I don't know how many AS people do this but I remember when I was reading Tony Attwood's book, The Complete Guide To Asperger's Syndrome, I read a section where he said that Aspies can do this exceptionally well. I know that not all Aspies can identify the feelings but he said that this concept of seeing yourself as if in a movie after the fact and being completely detached from the incident so that you can analyze it is common in Asperger's. Since he was specifically talking about Asperger's in his book and since I am HFA, I can only speak from that perspective. I don't know how LFA's experience memories if it is the same or different.


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01 Jun 2016, 10:50 am

^That's it! That's how I remember: like a movie in my head! 8)


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01 Jun 2016, 10:52 am

Kuraudo777 wrote:
^That's it! That's how I remember: like a movie in my head! 8)
Are you what would be considered "higher functioning" or "lower functioning"? I am curious if it makes a difference.


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FlySwine
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01 Jun 2016, 10:55 am

Supposedely this autobiographical memory issue accounts for the failure of aspies to learn lessons from social faux-pas in order to avoid them in the future.



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01 Jun 2016, 11:16 am

^^Um...high functioning, I guess. Sometimes I wonder if I'm really an Aspie, though. :shrug:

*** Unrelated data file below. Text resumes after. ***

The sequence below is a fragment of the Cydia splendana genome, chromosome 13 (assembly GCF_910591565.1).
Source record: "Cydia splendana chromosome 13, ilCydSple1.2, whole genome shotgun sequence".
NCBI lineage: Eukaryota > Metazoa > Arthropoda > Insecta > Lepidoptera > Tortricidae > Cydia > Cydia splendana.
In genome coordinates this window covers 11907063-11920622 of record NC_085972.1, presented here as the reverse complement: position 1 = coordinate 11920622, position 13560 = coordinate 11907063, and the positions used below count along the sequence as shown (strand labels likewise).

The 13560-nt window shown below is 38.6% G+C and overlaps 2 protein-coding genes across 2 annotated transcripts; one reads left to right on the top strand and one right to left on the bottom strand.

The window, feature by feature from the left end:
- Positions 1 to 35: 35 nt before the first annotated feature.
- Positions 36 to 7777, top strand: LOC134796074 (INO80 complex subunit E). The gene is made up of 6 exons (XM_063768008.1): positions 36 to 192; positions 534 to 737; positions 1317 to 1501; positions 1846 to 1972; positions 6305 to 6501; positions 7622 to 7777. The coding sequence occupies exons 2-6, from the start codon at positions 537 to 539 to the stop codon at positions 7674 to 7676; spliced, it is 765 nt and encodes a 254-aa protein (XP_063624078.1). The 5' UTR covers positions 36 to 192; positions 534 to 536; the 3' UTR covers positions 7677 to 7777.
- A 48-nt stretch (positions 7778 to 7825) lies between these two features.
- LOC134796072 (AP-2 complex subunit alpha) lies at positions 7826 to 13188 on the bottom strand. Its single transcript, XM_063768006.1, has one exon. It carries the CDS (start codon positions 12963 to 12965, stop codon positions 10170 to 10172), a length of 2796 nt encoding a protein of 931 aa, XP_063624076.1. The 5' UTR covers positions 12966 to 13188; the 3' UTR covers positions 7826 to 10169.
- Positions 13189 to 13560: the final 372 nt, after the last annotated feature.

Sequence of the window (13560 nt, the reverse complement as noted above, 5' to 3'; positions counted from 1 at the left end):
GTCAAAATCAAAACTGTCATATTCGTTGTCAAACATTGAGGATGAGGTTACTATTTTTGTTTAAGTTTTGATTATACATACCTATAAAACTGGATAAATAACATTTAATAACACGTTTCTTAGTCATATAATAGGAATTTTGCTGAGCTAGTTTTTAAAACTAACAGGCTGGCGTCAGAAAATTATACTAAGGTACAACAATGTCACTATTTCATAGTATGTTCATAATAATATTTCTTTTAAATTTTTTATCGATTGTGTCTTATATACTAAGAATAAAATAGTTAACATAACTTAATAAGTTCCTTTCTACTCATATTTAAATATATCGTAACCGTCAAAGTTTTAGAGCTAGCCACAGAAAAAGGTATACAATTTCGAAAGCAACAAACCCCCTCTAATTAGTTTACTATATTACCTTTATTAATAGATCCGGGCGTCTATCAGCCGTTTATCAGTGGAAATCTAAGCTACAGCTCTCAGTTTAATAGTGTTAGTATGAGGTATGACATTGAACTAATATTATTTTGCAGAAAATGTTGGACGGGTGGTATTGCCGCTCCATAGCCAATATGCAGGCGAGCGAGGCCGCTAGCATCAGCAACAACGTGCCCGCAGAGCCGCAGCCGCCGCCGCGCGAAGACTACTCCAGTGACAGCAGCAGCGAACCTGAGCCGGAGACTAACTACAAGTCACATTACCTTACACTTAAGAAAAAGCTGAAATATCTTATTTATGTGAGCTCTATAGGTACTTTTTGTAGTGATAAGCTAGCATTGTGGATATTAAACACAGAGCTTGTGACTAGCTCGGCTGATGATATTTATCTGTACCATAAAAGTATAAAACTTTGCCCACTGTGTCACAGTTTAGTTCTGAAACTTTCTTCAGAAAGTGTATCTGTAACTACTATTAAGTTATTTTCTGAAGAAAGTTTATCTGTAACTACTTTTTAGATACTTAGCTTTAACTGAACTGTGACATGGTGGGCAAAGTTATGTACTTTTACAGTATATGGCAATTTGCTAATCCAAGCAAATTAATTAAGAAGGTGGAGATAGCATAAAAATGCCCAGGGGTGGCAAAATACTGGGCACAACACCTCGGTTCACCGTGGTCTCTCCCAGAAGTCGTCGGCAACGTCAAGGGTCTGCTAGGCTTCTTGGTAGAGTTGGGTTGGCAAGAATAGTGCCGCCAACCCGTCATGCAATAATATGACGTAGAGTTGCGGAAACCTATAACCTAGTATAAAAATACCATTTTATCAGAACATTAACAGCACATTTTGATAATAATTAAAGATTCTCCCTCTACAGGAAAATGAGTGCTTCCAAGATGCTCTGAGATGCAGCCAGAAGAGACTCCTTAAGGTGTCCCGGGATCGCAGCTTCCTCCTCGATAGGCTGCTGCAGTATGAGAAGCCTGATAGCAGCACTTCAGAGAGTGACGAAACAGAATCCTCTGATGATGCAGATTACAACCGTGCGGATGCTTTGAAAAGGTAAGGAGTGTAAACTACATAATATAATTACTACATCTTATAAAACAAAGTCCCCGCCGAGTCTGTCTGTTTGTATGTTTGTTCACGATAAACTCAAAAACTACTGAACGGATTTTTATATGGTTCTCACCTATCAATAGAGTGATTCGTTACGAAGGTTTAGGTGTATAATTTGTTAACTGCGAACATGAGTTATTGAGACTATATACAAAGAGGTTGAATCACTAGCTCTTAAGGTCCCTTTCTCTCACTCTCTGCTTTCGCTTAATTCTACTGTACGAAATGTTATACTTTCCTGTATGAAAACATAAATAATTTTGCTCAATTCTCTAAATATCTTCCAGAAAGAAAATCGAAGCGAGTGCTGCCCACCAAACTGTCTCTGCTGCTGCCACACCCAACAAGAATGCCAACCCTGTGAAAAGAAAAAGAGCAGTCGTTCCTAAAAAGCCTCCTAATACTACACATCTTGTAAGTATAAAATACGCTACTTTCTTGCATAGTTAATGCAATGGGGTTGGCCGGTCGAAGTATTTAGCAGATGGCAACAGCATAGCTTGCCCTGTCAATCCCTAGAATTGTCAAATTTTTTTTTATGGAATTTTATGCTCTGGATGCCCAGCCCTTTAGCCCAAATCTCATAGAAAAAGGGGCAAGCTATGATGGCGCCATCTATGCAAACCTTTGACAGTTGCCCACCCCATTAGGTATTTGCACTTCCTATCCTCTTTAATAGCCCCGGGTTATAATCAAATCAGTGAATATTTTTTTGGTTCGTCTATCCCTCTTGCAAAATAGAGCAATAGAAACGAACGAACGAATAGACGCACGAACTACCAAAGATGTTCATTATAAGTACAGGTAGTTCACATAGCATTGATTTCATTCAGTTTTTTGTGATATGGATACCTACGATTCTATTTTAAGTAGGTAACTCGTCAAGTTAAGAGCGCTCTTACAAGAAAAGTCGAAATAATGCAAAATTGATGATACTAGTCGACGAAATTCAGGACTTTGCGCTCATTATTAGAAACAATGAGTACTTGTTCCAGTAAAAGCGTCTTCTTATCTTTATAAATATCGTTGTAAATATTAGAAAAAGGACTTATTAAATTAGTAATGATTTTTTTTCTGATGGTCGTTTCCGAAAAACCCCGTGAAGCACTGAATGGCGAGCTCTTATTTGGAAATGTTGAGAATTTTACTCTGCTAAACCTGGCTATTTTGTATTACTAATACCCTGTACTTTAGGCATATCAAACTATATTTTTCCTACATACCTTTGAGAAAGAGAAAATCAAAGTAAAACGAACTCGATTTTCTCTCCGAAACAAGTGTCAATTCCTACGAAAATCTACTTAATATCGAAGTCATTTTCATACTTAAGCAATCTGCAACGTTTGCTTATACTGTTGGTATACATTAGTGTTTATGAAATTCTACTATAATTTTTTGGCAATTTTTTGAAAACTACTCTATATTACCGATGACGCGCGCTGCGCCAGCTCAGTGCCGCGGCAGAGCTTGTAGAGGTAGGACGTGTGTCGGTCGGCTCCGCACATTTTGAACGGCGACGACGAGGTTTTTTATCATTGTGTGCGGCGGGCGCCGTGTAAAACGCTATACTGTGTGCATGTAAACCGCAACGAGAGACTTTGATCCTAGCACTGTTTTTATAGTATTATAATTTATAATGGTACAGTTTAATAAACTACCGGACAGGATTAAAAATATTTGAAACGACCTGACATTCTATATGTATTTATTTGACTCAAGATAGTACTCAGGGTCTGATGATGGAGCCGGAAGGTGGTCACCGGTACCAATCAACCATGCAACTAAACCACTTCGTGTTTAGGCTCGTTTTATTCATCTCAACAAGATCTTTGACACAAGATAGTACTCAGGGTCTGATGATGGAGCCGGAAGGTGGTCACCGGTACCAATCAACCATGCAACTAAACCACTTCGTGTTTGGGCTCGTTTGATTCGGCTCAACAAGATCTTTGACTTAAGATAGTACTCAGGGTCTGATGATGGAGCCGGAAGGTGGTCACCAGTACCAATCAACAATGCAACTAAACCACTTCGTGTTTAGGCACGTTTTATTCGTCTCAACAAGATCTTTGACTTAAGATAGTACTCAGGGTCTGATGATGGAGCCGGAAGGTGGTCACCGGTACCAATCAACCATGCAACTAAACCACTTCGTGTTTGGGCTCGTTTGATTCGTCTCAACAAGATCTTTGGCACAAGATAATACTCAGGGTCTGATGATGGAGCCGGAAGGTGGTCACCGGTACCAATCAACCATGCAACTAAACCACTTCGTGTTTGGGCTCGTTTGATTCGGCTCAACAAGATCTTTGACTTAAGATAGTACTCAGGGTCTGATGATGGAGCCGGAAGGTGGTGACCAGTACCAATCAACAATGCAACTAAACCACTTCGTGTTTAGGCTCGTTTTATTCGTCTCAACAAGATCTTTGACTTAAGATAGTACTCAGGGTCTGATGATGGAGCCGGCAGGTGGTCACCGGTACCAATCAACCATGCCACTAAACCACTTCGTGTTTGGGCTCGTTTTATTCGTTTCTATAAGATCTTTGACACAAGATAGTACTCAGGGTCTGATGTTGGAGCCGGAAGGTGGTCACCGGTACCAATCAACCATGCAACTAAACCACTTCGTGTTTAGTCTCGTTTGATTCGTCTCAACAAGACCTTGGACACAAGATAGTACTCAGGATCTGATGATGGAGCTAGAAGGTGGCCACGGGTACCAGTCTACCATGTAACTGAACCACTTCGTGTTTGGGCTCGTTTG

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A memory is something that has to be consciously recalled, right? That's why sometimes it can be mistaken and a different thing. But it's different from a memory locked deep within your heart. Words aren't the only way to tell someone how you feel.” Tifa Lockheart, Final Fantasy VII


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01 Jun 2016, 11:47 am

What makes you wonder that?


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Kuraudo777
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01 Jun 2016, 11:53 am

^Well...it's a bit hard to explain. Do you know anything about Crystal Children?


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01 Jun 2016, 12:28 pm

I have never heard of the term Crystal Children. I don't know what it means.


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01 Jun 2016, 1:54 pm

I have autobiographical memories starting from when I was 2 years old, and I remember being analytical when I was a small child.
I remember observing and analyzing my environment in my earliest memories.

And I'm the same now as I was then, always in my head thinking and analyzing instead of interacting with people.
And I never learned how to get along with people. Always on the inside looking out.



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01 Jun 2016, 2:23 pm

FlySwine wrote:
That's great. COuld you also give an example of a supposed AS memory?


My GUESS (only a guess) is that autistic people have a variety of ways of remembering things. If you had a group of neurotypical people and then a group of autistic people and asked them to describe their memory systems, I would bet that the neurotypical people would have more systems in common than the autistic people.

The reason is because neurotypical people will notice if they're doing something differently and stop doing it. We have a need to blend in and be accepted. Autistic people also have this need, but it's not as strong.